The realty in Ethiopia is that we have very weak, timid and corrupt courts. EPRDF, for practical purposes, considers them as an extension of the executive. If you go to the states ( Kilils), the police, the prosecutors and judges hold regular meetings and they discuss cases. It is not uncommon for administrators to challenge judges regarding their judicial decisions. The idea of an ordinary Ethiopian resorting to the law whenever an executive official violates the law is far-fetched. Sometimes it is similar to the Emperor’s time when Feudal Administrators used to banish judges if the judge is not subservient to their wills.

            EPRDF has to start rebuilding the judiciary with capable judges who truly understand what to be a judge is. The fact that the average judge in Ethiopia is a fresh graduate from University or with limited experience is a testament how much the government has neglected the courts.  EPRDF has to start to submit itself to the laws as enforced by the courts. Although there are other forms of internal accountability, the fundamental one is to have a system which is checked and balanced by another independent body. This is not some ‘liberal’ (which has strangely a different meaning in Ethiopian political parlance by the way) or just ‘Western’ but a tested and time-honored principle of accountability.

The other related point is the emphasis on political ‘loyalty’ at the expense of expertise. A casual observer can see this trend in the system. It is legitimate for EPRDF or any other ruling party to consider political ‘loyalty’ as one criteria in appointing top officials.  But the people ask, why on earth, is qualification not given due regard? When this writer visited some Oromia zones in 1990’s, the average zone official’s educational background was one year teacher’s teaching certificate.  What is worse is EPRDF seems to believe anyone can be transformed to be a competent professional by undergoing training after training, often up to Master’s degree level. I have wondered whether this is also the remnant of EPRDF’s early beliefs that the intelligentsia as a class are reactionaries or some word to that effect. It is common sense that there are people who are gifted and accomplished and there are others who are not. I heard once a seasoned professor, who is a supporter of EPRDF, stating that, “EPRDF has to choose to run the country with either competent professionals at the middle level or with political cadres’. I am sure cadres play an important role for the party. But it is undeniable that without a system that attracts the best and brightest, good governance is unthinkable.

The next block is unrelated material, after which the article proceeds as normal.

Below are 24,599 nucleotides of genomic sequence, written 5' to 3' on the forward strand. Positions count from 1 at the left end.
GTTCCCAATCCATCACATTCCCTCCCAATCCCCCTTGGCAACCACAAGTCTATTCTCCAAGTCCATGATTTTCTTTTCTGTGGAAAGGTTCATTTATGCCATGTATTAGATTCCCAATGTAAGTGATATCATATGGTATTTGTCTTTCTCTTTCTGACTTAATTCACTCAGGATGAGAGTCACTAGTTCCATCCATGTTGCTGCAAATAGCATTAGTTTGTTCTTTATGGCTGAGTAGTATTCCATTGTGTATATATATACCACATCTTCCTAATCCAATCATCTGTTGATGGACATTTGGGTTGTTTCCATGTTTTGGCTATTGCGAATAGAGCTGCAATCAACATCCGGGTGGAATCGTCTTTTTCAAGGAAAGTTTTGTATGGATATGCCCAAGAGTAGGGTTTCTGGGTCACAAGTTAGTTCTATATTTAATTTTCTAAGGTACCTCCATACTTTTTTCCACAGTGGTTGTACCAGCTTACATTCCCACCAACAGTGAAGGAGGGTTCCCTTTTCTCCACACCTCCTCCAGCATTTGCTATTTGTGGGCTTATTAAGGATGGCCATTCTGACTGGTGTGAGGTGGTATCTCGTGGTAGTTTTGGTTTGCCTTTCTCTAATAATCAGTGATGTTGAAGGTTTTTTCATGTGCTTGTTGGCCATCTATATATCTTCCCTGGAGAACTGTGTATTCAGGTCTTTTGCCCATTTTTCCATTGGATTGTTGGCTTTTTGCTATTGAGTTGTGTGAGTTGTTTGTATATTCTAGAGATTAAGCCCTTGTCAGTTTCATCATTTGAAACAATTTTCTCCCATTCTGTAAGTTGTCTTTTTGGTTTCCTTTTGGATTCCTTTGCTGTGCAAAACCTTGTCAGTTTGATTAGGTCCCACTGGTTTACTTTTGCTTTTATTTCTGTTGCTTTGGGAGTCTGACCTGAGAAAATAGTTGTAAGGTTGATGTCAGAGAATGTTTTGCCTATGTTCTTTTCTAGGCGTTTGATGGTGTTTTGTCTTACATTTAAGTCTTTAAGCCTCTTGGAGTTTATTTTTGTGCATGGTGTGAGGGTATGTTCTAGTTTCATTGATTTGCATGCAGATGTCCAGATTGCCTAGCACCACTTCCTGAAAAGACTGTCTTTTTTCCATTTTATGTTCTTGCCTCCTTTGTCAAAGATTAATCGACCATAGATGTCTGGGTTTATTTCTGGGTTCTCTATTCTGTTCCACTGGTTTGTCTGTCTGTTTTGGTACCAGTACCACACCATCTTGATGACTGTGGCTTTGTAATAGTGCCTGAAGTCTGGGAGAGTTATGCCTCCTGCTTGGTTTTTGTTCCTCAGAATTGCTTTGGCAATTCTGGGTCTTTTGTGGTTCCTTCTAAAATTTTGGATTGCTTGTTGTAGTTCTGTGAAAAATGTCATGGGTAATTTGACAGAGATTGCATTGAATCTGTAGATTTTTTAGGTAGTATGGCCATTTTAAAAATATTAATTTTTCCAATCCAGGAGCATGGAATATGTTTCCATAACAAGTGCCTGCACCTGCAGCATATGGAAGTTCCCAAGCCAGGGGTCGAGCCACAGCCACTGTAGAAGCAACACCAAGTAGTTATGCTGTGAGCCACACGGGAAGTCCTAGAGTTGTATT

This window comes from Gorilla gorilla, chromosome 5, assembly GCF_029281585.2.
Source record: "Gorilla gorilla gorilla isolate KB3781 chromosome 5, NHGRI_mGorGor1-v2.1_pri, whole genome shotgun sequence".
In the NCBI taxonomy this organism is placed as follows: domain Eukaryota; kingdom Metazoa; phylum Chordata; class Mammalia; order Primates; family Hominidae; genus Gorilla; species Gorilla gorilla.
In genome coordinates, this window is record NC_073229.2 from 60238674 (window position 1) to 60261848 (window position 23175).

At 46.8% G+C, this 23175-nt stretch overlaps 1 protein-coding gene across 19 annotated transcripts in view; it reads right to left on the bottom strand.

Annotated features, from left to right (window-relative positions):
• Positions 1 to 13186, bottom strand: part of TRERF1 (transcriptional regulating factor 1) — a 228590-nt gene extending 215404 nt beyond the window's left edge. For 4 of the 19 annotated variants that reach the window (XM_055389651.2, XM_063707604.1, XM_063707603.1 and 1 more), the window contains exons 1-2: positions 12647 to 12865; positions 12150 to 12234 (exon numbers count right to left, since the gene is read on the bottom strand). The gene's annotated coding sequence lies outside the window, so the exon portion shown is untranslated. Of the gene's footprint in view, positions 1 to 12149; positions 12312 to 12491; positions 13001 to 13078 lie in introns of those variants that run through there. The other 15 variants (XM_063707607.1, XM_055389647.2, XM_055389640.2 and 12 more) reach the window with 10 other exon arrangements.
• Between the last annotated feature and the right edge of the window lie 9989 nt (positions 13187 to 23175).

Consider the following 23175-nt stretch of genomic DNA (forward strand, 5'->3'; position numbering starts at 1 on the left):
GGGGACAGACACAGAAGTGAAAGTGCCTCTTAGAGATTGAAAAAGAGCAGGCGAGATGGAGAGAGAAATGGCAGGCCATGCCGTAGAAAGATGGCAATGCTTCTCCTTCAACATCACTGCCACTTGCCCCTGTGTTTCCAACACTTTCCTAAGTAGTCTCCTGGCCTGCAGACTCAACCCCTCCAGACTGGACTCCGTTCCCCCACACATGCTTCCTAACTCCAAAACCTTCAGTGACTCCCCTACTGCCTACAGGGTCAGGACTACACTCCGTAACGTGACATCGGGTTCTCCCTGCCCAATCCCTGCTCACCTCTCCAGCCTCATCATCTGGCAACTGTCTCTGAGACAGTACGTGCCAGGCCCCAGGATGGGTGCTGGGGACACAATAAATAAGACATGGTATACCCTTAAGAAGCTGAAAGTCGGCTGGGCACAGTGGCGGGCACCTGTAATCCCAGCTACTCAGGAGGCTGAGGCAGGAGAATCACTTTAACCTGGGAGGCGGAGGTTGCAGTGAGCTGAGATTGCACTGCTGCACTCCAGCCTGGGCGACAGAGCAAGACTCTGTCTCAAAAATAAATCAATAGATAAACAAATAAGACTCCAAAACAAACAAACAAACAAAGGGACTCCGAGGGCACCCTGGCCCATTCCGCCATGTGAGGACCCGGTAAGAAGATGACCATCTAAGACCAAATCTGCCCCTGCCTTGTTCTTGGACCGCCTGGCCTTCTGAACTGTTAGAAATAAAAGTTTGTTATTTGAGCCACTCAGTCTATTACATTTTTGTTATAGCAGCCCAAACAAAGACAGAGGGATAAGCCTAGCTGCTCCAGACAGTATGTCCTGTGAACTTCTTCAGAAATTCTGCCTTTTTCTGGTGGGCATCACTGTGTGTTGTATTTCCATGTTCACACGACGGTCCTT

In conclusion, EPRDF has to look inward and develop the habit of questioning its untouchable ideas. I believe EPRDF has shown some level of pragmatism by showing openness to ideas whether they came from the East or West as long as long as they are useful to establish a prosperous and well-governed society. But it remains to be seen if EPRDF can further re-consider some of its approaches and presumptions.  A fervent campaign to break corruption and mismanagement may result in temporary success, but the enduring solutions will come from systematic changes. As Ato Abay Tsehaye said on the conference, it is time to question ‘assumptions and trust”.

Finally, I want to point out that this short article is only a mere opinion, not based on studies but my observations while in Ethiopia and from far.  I want to urge other experts from various fields to weigh in on these issues.